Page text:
Feb. 6, 2013
- by Maddie Heinsohn, Media Relations Intern
Senior Todd Porter has been wrestling since he was eight years old. However, he believes his best is yet to come.
"My favorite moment hasn't happened yet," Porter states. "My biggest story will come at nationals when I'm an All-American."
For most people in Porter's position, his season would already be considered a success. Todd Porter walked on to the Mizzou Wrestling team in 2008 as a freshman, but was placed on reserve behind Dorian Henderson, the reigning Big 12 Champion. Porter remained on reserve for four years. Now, it's his time to shine and he's not wasting the opportunity.
Wrestling at 174 pounds for the Tigers Porter remains undefeated in dual meets. He has a 25-6 season record as well as a team-leading 43 takedowns in 13 dual bouts. Porter also took down number one ranked Chris Perry of Oklahoma State on February 1 by major decision. Perry had been 21-0 this season before facing off against the Mizzou grappler.
Porter credits his success this year to completely buying in to the preaching of his coaches on Tiger Style. Tiger Style is the Mizzou Wrestling philosophy that encompasses the goals and expectations of the program, founded on "belief," "expectation," and always giving "one more." Whether it's one more sprint, or curl, or squat, it all focuses in on the idea of "exceeding expectation." The philosophy has helped Porter transform his routine and increase his focus.
Growing up in House Springs, Mo., Porter originally wanted to do karate because his uncle practiced the sport. That dream quickly changed when Porter's older brother brought home some wrestling brochures and propelled Todd into the sport he loves today. When it came time to pick where to go to school Porter had the influence of a fellow wrestler.
"My biggest influence in coming to Mizzou was Michael Chandler
," Porter said. "We went to the same high school and I grew up watching his success, and I wanted a piece of that."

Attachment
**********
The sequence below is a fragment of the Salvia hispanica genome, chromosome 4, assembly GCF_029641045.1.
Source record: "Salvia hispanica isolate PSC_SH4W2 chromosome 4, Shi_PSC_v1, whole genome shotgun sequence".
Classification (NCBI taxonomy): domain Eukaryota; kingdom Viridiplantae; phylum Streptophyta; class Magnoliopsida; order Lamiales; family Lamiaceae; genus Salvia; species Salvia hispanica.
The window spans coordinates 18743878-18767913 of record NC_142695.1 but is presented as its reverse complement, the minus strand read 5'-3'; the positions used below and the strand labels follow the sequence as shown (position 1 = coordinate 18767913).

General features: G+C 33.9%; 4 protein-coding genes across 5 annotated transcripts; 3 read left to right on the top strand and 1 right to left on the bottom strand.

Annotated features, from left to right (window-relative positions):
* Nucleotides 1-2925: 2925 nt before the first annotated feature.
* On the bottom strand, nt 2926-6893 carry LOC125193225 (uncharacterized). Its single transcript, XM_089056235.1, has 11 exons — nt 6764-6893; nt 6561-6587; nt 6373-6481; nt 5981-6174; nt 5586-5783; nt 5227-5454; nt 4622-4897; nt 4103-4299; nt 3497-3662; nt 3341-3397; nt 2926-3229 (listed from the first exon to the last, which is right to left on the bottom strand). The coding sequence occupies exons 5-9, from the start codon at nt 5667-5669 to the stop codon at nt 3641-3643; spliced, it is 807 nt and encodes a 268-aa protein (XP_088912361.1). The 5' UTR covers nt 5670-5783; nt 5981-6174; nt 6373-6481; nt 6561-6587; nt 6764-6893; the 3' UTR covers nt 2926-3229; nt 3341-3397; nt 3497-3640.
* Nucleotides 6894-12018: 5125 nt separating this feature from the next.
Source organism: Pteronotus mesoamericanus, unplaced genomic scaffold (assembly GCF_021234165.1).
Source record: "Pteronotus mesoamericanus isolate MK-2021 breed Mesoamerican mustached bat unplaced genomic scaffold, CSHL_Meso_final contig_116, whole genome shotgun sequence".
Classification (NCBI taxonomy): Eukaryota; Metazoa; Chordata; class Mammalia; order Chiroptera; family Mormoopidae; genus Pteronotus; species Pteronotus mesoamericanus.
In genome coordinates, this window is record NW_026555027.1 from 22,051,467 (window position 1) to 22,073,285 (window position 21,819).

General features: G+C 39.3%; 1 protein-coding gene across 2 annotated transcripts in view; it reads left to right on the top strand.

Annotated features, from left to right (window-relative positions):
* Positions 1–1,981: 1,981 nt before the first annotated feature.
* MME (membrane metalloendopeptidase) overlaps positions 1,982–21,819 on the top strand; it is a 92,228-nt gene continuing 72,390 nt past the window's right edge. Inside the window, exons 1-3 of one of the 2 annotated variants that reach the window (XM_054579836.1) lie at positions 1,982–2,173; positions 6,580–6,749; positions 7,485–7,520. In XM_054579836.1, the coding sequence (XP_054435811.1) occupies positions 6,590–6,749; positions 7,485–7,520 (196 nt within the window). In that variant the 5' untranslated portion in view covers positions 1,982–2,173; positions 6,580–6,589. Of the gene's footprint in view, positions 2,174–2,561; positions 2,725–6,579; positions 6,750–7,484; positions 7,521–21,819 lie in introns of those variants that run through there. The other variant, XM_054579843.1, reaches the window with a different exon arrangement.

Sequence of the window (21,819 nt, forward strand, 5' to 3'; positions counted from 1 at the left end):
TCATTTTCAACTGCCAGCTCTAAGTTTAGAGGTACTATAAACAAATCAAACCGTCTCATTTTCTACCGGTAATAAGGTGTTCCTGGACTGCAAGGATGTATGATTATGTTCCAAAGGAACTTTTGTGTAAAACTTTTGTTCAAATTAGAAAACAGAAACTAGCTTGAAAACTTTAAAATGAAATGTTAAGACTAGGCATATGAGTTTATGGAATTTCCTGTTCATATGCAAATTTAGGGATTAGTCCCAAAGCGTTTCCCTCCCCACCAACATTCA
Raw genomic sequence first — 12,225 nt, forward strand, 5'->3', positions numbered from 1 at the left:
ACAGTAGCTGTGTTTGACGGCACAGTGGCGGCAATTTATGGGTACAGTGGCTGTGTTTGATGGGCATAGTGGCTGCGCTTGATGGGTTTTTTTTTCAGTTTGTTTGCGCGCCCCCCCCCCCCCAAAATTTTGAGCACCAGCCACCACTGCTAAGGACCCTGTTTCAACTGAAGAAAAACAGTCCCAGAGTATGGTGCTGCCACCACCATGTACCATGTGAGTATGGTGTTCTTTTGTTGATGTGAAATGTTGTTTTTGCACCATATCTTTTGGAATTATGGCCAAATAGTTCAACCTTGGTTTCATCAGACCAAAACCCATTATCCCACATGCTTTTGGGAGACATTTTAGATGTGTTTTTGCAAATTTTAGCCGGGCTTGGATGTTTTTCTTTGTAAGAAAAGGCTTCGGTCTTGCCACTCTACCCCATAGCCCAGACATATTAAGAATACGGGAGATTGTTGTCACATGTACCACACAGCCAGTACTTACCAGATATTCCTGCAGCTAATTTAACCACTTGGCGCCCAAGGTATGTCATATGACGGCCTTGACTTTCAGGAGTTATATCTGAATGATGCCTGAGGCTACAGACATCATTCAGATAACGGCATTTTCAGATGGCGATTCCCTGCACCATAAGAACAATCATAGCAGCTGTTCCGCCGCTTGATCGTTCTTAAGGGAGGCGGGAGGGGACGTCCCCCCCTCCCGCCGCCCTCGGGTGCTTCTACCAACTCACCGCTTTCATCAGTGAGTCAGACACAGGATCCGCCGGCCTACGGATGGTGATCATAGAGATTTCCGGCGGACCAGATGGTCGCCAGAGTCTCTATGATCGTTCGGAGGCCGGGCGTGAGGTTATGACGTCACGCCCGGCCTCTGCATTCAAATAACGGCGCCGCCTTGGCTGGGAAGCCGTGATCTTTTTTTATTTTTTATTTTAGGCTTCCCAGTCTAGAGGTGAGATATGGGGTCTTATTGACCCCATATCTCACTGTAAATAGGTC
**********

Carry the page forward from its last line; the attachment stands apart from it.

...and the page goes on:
Chandler wrestled for Mizzou from 2004-2009, was a four year starter, four-time NCAA qualifier, and two-time MMA lightweight champion. In other words, he is quite a role model.
Watching someone as successful as Chandler for years and then being put on reserve for the majority of his career hasn't been easy for Porter. In fact, thoughts of quitting have crossed his mind several times in his career.
"There were times last year when I wasn't starting and I'd maybe be coming off a bad day of practice that I'd question myself and what I was doing here with my time," Porter remembers.
Porter went on to describe the support of his teammates as an important factor in his decision to tough it out. For Porter, the wrestling team is like a small fraternity or a band of brothers. His dedication to and love for his teammates is evident throughout his journey.
What is even more evident is Todd Porter's pure love of the sport. Year after year, practice after practice, Porter returned to the mat. Like all division one athletes, wrestlers have a demanding workout schedule on top of maintaining their grades. Wrestlers also have to modify their diets to make weight each week, which is a commitment in itself.
"It's just where the heart was I couldn't see myself doing anything else. I just love the sport," Porter said simply after being asked why he stuck with it.
Porter's passion and dedication to a sport he loves is a lesson he believes he will carry on throughout the rest of his life. His struggles and triumphs on the mat have built good character and he knows that he can commit to anything he really wants. Through his experience on the wrestling team Porter was able to learn a lot about himself and his abilities on and off the mat. Right now, he doesn't have any definite plans for after college, but is considering the military or finding a job with the Missouri Department of Conservation. Porter also jokingly mentioned his "plan C" route as a potential wrestling coach.
Porter's passion and commitment would be an ideal model for any aspiring wrestler to follow.
"If you love it stick with it. Your time will come," Porter said.
After Porter's decisive victory over the No. 1-Perry Friday night, his time might just be now.